Tennis is only a game, they say. Of course it’s a game — enjoyable to play and watch, to talk about the tennis stars, to look at results and compare statistics, to dream.

When I am on a court and I see professional players hitting their shots next to me, I am in awe. It’s not just the form, the speed, or the precision they employ. No. I listen to the sound their rackets make when they strike the ball. When young boys and girls who play the game well are on the other court (and I mean real young, like maybe twelve or thirteen), limbs long and thin, bodies still unwound, acne peppering their faces, I feel embarrassed. They are at a level I cannot achieve. The sound goes: hush… and I know it is indeed special.

I started playing tennis in high school and with interruptions I played all my life. The game took a new dimension after I retired. I play almost every day since I have more time than ever before. Honestly, I don’t have any reason to do anything I don’t enjoy. I don’t do pushups or sit-ups, I don’t stretch, I don’t run, and I don’t lift weights. I do not like to be on a diet and a glass of wine is a trusted companion of mine most days after seven pm. Tennis is my only exercise, my chance to stay more or less fit.

The more I play, the more I want to play, and I want to be better. And maybe I am. I learned to focus. I read articles on strategy, and I pay attention to how my opponents position themselves on the court and communicate. Before, I would just react.

Equipment is important, of course, and so are the sunglasses I wear, the liquids I drink, and the shoes on my feet. It’s best when you look sharp on the court.

Since I play a lot of doubles, the partner I have is key. In one of my favorite tennis stories, I asked a higher ranked player what to do to win in doubles. ‘Choose a partner who’s much better than you,’ he said (jokingly). Selecting a partner is not only about his ranking or level of play. In doubles the partners have to understand each other, move in tandem, and encourage and motivate each other. We have to be complementary. If my forehand is better, I should play the forehand side. Over time, my partners become my buddies — all of them.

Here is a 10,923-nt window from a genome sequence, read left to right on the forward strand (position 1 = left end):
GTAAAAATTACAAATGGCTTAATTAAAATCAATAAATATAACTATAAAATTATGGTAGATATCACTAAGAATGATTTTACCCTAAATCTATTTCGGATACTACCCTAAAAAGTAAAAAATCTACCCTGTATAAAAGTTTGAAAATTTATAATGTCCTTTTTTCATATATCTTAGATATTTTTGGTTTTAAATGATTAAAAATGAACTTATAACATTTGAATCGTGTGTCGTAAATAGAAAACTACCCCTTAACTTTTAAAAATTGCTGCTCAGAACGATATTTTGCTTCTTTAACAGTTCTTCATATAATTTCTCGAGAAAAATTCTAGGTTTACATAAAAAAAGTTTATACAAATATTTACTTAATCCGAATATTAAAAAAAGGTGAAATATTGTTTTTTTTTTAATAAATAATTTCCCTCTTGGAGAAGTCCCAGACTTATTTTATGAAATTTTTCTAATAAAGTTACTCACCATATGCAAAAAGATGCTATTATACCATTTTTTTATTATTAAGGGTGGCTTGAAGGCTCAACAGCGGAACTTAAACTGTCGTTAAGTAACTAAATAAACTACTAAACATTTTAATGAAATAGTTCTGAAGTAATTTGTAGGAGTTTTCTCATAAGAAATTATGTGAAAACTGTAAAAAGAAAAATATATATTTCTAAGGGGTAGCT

All this might seem trivial to someone who was professionally trained (and whose sound when striking the ball screams perfection), but I guess that most amateur players like me move and hit by instinct. I am proud I learned to think on the court.

Finally, I arrive at the topic of winning. I tell myself that tennis is just a game. There is no monetary reward at the end of the competition, yet there are winners and losers and I will come up on top or I will fail. After playing I drink some water, go home and watch a show on TV. Or work in the garden. Or read a book. All is forgotten, and then, the next day or the day after, I go back. The game starts anew. When I win, I walk around with a spring in my step. I congratulate my partner and my opponents and I joke. I am in a better mood. Life is somehow rosier overall. ‘Ask me if I won,’ I tell my wife when I come home. ‘How did it go?’ she asks. ‘I won!’ I reply, and I love saying that.

This summer my team won the USTA tournament for Columbia and qualified to participate in the ‘Mid-Atlantic Sectionals.’ Winning teams from several areas along the East Coast will play against each other. Tomorrow I’ll get in my car and drive to Richmond VA, for the occasion — three days of playing and competing! It is a team effort and if we win, we will go to the ‘Nationals!’ I am very excited and I think it is a big deal.

I know this is not as important as the 44th wedding anniversary that my wife and I are celebrating today, or what my son does at work, or the little beautiful girl my daughter adopted six months ago, or the novel I published last year.

So I was thinking: without tennis, how would I feel, what would I miss?

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